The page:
wherein said second electrode is a second cylindrical body for supplying a sample gas or for introducing generated ions and has a distal end that is open.
  3. 21. An ionization apparatus according to claim 20, wherein said second electrode is a slender tube made of metal.
  4. 22. An ionization apparatus according to claim 20, wherein said second electrode is a capillary for supplying a sample gas, the sample gas being supplied from a rear end thereof.
  5. 23. An ionization apparatus according to claim 20, wherein said second electrode is a capillary for introducing ions, the capillary communicating with the interior of a mass analyzer.
  6. 24. An ionization apparatus according to claim 20, wherein said second electrode is formed as a metal portion on the surface of an inner cylindrical body, which exhibits an insulating property, at least from the position of said first electrode to the distal end.
  7. 25. An ionization apparatus according to claim 20, further comprising a mesh electrode disposed outwardly of a distal end of said second electrode in close proximity to this distal end.
  8. 26. An ionization analysis apparatus comprising the ionization apparatus, which is set forth in claim 20, and a mass analyzer.
  9. 27. An ionization method using the ionization apparatus set forth in claim 20 comprising:
    impressing an AC voltage across said first and second electrodes; and
    exposing a sample to a charged gas stream generated from the distal end of said first cylindrical body.
  10. 28. An ionization method according to claim 27, further comprising impressing a DC voltage across said first and second electrodes and generating a positive-ion rich or negative-ion rich charge gas current in accordance with polarity of this DC voltage.
  11. 29. An ionization method according to claim 28, further comprising applying a voltage having a polarity the same as that of said DC voltage and an absolute value larger than that of said DC voltage to a conductor placed rearwardly of the sample.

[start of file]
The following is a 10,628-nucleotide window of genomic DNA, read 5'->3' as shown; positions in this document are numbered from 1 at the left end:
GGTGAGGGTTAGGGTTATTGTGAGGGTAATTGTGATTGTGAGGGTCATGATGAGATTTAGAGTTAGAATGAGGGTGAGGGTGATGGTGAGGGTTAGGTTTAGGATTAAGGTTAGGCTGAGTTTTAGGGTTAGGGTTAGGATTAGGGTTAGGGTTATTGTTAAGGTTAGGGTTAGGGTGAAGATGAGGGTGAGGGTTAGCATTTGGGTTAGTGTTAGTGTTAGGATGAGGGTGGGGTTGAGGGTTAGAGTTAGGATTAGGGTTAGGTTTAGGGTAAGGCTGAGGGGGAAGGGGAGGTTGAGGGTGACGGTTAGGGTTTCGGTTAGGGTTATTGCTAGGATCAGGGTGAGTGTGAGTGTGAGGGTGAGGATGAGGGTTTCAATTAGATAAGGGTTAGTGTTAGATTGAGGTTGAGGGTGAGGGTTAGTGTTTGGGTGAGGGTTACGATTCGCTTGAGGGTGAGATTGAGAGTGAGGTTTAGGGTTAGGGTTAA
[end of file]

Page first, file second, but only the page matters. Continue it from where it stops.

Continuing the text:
12. 30. An ionization method according to claim 27, further comprising applying a positive or negative DC voltage to a mesh electrode disposed outwardly of the distal end of said second electrode in close proximity to this distal end.
  13. 31. An ionization method according to claim 27, further comprising supplying a discharge gas or carrier gas to a gap in said first cylindrical body between said first cylindrical body and said second electrode.
  14. 32. An ionization method according to claim 27, further comprising spraying fine droplets of a solvent onto the sample and promoting desorption of the sample.
  15. 33. An ionization method according to claim 27, further comprising promoting desorption of the sample by heating the sample.
  16. 34. An ionization method according to claim 27, further comprising promoting desorption of the sample by subjecting the sample to ultrasonic vibration.
  17. 35. An ionization method according to claim 27, further comprising promoting desorption of the sample by irradiating the sample with laser light.
  18. 36. An ionization method according to claim 27, further comprising promoting desorption of the sample by forming a photon field in the vicinity of the sample surface.
  19. 37. An ionization method according to claim 31, further comprising promoting desorption of the sample by heating said discharge gas or carrier gas.
  20. 38. An ionization analysis method comprising introducing sample ions, which have been produced by the ionization method set forth in claim 27, to an analyzing apparatus.